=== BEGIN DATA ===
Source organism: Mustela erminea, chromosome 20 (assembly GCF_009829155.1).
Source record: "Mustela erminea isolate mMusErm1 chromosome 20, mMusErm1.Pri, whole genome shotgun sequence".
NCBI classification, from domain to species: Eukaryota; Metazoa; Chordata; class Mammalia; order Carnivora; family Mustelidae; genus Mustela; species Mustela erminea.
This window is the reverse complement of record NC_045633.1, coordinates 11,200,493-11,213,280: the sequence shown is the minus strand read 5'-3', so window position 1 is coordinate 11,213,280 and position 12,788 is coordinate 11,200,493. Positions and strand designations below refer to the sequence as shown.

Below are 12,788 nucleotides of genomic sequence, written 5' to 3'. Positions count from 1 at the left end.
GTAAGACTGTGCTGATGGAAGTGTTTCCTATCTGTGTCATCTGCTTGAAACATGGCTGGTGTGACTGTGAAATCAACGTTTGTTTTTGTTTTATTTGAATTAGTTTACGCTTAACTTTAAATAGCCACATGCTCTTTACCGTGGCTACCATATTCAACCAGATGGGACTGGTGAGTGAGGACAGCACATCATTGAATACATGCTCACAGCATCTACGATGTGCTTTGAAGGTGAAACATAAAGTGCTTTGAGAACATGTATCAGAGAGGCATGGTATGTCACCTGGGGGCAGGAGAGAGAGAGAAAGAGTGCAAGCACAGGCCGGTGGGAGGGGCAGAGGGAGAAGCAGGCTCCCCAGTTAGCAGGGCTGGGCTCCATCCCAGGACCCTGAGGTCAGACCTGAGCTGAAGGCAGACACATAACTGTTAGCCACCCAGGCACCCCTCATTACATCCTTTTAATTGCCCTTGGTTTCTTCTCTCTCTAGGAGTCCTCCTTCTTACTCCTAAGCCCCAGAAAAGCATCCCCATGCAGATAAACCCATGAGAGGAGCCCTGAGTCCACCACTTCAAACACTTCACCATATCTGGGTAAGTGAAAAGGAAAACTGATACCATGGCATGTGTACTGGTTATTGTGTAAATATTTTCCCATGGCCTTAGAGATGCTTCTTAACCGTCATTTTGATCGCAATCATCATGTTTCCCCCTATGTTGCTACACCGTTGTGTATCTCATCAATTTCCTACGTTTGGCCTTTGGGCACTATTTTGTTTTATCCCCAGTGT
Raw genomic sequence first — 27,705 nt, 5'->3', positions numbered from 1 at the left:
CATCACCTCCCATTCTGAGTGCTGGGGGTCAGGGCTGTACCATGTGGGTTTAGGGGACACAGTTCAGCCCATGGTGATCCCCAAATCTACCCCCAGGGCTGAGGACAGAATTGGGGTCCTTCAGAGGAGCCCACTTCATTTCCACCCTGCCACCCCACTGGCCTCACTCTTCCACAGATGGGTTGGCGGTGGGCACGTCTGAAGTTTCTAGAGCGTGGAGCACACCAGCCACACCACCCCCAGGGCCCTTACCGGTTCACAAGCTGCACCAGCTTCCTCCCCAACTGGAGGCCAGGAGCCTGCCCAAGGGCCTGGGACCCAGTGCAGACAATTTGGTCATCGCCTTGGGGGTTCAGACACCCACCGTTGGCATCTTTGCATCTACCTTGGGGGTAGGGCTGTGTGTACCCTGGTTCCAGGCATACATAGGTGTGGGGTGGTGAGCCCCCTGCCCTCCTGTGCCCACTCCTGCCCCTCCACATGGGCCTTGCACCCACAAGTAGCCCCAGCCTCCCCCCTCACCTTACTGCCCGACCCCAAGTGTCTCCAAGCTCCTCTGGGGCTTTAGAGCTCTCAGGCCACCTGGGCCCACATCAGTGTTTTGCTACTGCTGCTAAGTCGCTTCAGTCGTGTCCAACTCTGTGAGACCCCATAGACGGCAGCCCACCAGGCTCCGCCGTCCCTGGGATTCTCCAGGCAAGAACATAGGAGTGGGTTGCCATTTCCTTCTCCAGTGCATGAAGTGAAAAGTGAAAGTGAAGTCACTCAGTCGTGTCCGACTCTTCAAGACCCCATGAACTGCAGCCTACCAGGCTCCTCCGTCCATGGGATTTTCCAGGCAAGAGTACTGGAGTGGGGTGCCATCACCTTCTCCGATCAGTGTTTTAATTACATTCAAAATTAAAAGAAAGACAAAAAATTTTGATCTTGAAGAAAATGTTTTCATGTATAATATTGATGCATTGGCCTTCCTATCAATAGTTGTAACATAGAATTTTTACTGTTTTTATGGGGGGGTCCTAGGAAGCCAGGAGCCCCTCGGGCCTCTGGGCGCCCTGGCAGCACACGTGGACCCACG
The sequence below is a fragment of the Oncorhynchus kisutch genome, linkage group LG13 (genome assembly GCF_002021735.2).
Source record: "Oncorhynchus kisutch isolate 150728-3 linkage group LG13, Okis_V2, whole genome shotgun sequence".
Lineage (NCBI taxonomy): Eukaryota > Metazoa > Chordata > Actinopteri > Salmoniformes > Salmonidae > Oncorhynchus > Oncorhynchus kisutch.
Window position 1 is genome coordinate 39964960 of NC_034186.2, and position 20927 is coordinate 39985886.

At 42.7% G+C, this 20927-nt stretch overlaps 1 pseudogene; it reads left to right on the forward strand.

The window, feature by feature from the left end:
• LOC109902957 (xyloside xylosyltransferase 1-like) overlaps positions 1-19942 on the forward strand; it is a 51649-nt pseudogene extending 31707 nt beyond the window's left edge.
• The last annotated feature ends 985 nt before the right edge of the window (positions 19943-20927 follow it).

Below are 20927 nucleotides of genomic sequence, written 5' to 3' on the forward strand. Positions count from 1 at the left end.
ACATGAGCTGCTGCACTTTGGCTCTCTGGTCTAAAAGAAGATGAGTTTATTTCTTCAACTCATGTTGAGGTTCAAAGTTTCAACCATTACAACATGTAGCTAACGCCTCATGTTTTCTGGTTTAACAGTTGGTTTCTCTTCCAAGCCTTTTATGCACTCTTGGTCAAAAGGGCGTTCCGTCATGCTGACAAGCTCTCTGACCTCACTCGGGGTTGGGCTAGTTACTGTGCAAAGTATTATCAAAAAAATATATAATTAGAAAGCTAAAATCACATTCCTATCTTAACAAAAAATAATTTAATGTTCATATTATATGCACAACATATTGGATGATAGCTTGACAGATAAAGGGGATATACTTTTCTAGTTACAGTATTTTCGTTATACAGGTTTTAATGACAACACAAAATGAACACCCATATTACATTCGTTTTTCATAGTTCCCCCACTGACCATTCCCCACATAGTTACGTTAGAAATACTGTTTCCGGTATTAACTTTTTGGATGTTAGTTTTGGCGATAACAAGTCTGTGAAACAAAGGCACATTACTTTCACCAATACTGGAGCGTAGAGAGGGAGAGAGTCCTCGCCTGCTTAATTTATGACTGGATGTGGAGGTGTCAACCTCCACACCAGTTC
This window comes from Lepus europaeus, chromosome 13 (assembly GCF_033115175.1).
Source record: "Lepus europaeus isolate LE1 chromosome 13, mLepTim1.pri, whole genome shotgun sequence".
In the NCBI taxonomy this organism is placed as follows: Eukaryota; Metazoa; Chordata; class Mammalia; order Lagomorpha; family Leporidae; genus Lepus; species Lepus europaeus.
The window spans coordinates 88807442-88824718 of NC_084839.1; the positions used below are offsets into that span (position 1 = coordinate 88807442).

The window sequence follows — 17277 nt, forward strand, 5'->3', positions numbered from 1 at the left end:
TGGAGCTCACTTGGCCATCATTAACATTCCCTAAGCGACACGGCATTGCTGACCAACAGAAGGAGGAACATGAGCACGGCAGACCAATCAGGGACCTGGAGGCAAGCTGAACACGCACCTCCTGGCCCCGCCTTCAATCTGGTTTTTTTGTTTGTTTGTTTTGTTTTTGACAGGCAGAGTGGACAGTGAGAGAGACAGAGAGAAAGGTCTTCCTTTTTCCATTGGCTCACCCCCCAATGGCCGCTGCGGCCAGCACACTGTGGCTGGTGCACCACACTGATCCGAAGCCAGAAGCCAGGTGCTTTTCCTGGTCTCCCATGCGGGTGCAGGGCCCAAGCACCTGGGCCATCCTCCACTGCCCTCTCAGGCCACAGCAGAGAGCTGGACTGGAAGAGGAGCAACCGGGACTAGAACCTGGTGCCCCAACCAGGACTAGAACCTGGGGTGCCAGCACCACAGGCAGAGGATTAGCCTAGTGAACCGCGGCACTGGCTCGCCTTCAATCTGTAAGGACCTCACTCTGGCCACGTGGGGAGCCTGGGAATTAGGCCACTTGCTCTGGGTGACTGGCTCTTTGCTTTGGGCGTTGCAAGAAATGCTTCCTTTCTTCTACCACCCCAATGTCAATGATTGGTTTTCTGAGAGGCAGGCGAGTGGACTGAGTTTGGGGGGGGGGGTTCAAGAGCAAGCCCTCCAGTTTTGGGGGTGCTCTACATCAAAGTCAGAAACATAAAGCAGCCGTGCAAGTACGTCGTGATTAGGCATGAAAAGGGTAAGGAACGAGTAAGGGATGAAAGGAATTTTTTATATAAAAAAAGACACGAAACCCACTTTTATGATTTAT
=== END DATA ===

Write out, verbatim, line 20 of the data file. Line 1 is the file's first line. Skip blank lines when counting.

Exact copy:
Source record: "Lepus europaeus isolate LE1 chromosome 13, mLepTim1.pri, whole genome shotgun sequence".